It’s been just over a year since I visited with my niece, Becca, in Colorado. It was a pleasant day. Melanie was there as well. We had lunch and then we had ice cream. What a great memory. Doesn’t she look happy?
Then she shared with me that she was considering going back to school to study mortuary science. This means she has an interest in becoming a funeral director! What fun! It does run in the family. My Dad was a funeral director for Memphis Funeral Home. Have I shared this before? I also worked at Memphis Funeral Home when I was working on my bachelor’s degree at Memphis State University. This was the funeral home that buried Elvis Presley which remains my closest brush with greatness to this day.
Well, somewhere on Facebook I saw a link with a Funeral Museum in Vienna, Austria that sold Lego kits that represented various aspects of the funeral business. And, of course, being the self respecting Aunt that I am, I wanted to share this with Becca. Just in case you are wondering and don’t speak German, a Leichenwagen is a Hearse. Now, I haven’t exactly shared it with Becca yet, but as soon as I mail these two packages to her, then I will have officially shared. And if she reads this blog, all of the surprise will be gone. Except for the fact that she will have to assemble it herself. There are many pieces and picture directions and lots of German which neither she nor I speak. More fun!
Ordering these items from the Vienna Funeral Museum was quite the process. Much of their website is in German, because they are located in Austria. The cost for these items was listed in euros. I have many friends who have traveled all around the world, but I have not. I have never paid for anything in euros, but lucky for me, PayPal is good at converting dollars to euros so this American didn’t have to stretch her brain too far. In the process I emailed the Museum a couple of times and communicated with an Erich and a Helga who were most helpful in assisting me with the order. Google helped by providing lots of translations between German and English. The order was placed, dollars converted, the package left Austria and landed in America in about two days.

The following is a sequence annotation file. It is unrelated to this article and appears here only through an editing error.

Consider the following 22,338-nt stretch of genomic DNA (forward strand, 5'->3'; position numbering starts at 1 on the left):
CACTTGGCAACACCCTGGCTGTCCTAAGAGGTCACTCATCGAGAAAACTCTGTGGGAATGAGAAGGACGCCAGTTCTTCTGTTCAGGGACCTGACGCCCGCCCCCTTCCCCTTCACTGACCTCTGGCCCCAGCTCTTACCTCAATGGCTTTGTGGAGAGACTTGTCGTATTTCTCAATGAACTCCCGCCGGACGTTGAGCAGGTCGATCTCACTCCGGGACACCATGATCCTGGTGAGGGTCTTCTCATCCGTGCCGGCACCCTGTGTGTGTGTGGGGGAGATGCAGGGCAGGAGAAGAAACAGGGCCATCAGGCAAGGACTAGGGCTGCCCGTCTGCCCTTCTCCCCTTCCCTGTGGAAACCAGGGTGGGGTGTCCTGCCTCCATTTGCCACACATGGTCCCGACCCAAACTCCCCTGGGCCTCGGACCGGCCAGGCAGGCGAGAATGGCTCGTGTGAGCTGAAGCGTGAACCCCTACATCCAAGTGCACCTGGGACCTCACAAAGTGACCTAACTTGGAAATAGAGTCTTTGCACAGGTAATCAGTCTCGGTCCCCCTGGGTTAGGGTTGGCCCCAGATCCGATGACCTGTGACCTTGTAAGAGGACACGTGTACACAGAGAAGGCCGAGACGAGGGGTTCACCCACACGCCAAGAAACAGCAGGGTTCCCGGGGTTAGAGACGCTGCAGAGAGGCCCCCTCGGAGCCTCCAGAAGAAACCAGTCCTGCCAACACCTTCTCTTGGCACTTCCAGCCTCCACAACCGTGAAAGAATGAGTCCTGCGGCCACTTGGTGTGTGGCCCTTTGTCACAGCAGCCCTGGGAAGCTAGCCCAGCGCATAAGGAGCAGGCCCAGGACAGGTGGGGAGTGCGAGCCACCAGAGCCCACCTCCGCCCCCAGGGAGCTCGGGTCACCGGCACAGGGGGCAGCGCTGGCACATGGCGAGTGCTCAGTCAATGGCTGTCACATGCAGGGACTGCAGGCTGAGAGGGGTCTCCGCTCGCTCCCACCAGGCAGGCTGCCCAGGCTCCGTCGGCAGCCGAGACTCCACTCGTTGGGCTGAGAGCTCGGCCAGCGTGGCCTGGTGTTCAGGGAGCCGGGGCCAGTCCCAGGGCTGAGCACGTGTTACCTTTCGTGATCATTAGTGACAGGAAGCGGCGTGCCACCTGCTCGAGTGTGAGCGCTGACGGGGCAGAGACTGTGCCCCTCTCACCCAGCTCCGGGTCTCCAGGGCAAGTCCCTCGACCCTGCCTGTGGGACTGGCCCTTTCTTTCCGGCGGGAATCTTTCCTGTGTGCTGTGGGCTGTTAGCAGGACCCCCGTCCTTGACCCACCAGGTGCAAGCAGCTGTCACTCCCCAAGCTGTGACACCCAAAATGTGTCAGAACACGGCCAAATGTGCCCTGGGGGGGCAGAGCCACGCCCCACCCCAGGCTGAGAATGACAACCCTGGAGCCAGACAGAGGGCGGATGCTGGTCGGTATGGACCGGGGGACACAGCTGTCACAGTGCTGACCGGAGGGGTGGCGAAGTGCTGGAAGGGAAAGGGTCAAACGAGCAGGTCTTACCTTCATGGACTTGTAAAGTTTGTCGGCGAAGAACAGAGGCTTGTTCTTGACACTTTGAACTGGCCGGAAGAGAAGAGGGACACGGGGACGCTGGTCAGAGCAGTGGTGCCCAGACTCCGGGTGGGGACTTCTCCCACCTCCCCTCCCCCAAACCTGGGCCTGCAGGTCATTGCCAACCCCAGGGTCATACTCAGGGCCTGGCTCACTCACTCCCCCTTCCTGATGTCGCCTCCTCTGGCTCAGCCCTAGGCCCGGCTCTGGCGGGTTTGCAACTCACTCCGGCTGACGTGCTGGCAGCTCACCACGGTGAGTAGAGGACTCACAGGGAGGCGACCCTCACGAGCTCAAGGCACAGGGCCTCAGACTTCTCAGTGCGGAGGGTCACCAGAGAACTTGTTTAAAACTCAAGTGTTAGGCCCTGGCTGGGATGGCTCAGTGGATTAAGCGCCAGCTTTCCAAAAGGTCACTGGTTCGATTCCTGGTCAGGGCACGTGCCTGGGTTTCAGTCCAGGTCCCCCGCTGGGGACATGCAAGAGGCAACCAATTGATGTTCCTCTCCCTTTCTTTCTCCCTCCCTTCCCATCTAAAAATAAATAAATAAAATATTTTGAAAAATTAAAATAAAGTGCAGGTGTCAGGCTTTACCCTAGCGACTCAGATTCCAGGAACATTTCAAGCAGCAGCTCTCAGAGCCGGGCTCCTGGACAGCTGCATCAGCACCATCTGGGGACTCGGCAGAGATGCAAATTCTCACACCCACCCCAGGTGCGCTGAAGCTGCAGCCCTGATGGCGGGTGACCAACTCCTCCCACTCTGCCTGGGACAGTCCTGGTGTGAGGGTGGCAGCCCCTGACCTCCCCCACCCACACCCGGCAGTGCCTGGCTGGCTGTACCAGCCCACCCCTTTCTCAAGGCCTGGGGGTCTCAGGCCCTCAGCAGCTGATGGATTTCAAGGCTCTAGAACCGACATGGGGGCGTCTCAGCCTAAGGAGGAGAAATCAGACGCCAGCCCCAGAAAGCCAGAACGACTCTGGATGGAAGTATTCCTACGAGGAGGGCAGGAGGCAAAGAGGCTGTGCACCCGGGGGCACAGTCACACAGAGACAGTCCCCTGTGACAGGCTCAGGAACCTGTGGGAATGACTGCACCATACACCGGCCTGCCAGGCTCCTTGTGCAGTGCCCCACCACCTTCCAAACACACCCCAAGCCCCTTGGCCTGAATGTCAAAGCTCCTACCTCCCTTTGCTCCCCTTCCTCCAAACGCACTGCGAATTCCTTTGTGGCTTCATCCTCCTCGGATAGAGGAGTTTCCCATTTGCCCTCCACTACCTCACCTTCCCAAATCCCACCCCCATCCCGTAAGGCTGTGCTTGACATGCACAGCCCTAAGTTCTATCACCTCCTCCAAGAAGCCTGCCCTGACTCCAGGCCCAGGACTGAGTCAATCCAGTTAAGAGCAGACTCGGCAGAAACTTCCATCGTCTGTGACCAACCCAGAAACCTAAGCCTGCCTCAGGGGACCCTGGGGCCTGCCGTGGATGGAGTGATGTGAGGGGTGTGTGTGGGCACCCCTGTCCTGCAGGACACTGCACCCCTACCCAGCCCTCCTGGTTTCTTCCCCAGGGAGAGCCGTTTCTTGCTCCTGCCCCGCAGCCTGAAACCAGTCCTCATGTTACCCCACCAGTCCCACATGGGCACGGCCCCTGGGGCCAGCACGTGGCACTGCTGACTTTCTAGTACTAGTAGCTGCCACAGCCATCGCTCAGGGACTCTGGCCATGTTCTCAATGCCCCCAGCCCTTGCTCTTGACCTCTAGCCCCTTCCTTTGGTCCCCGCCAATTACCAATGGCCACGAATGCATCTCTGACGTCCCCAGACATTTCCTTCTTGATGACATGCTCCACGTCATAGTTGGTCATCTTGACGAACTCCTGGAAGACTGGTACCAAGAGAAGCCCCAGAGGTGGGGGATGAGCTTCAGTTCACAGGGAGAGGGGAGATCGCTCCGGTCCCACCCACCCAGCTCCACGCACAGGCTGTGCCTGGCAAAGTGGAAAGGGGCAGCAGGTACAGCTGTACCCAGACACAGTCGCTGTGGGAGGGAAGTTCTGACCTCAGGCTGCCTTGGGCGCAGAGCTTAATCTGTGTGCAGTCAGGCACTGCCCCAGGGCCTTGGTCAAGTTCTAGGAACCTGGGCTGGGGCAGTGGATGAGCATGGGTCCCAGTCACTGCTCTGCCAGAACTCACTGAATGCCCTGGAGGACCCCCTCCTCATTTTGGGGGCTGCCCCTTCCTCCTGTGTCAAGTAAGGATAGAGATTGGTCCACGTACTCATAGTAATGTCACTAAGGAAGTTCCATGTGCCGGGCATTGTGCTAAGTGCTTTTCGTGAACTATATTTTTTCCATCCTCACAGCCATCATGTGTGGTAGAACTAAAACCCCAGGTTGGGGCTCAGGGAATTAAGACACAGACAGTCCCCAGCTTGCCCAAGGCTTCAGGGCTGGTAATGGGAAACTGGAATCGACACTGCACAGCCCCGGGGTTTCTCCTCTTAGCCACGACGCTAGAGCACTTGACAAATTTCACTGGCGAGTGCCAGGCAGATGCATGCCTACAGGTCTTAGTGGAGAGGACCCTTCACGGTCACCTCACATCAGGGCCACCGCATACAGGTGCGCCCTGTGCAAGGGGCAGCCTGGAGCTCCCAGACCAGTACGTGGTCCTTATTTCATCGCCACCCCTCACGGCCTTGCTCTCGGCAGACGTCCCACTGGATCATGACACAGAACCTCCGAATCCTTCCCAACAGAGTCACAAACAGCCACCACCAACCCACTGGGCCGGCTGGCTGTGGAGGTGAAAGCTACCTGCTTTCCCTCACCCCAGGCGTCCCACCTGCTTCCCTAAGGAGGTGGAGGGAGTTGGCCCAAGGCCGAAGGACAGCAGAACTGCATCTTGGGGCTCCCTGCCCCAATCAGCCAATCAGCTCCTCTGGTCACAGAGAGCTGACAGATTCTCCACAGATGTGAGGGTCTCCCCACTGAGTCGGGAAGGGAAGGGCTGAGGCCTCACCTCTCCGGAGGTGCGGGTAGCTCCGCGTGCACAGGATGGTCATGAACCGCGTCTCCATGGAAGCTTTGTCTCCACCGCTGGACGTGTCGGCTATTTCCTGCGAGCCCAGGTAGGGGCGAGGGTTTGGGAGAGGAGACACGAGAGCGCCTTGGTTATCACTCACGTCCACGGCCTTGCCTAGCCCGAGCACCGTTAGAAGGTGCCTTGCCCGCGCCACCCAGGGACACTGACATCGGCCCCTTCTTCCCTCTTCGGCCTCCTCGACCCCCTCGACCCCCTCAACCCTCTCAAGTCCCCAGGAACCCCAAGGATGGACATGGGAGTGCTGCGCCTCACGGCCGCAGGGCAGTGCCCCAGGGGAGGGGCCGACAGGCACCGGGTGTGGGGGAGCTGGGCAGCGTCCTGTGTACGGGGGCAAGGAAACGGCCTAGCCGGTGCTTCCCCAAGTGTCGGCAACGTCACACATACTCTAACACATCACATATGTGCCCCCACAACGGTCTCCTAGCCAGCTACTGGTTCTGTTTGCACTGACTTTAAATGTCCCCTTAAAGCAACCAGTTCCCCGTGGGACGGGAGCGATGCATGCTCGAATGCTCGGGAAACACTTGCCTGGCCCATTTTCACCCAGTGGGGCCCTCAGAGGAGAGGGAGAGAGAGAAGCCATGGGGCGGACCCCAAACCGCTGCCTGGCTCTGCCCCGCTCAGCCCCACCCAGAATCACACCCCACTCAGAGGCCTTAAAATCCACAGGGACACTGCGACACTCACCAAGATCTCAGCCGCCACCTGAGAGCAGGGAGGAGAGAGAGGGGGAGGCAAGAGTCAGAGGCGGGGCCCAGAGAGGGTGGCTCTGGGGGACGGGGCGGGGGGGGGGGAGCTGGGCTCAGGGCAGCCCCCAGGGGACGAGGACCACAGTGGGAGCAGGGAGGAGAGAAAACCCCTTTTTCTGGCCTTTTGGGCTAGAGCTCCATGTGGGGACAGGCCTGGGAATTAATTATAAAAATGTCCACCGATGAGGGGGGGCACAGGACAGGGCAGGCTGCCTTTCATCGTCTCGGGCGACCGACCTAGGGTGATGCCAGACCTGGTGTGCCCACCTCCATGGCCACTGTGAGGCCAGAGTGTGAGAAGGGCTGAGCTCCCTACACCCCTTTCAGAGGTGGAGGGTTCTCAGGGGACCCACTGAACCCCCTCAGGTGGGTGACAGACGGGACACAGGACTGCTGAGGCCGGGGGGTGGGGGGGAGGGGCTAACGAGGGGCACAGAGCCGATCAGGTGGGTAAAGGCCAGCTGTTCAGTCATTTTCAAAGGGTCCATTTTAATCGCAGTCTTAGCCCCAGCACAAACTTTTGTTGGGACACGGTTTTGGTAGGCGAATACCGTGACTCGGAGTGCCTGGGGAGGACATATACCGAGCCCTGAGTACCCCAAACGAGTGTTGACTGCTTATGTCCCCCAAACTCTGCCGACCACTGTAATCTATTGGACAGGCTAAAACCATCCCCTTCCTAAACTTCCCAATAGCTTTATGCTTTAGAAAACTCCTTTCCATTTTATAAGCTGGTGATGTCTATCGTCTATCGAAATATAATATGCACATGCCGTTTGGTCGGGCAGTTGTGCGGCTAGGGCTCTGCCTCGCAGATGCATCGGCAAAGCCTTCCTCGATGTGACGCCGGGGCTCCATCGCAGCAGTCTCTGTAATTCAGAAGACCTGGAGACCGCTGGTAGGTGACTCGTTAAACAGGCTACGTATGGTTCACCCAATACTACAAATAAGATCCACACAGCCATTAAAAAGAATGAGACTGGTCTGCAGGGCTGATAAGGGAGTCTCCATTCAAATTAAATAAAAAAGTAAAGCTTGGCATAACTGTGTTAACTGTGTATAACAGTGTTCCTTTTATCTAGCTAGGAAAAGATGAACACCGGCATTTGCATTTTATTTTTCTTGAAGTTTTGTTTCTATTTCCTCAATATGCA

Then the package sat in customs. Then it sat somewhere in New York. Then the package sat in New Jersey. It only took about a month to get from New York to New Jersey. Was Customs building a file on me? I still don’t know.
Once the package left New Jersey, it made it’s way to Houston within a week and was out for delivery. But Oh No!!! There was a problem with the address. It was not delivered. If I didn’t act soon, it would have been sent back to sender. I went to the Post Office and at last was handed the package that had journeyed for so long to find me.
Now all that is left is sending the package on to Becca. Hopefully I will send it sometime this week and not let it sit here for a month like the Customs office. I hope I haven’t completely ruined the surprise by revealing all in this blog, but as I said before, there is the process of assembly.
It’s not every Aunt that will look forward to sharing hearses and crematoriums with her niece. I am very proud to be just such an Aunt. Happy Birthday, Becca!
Until next week.….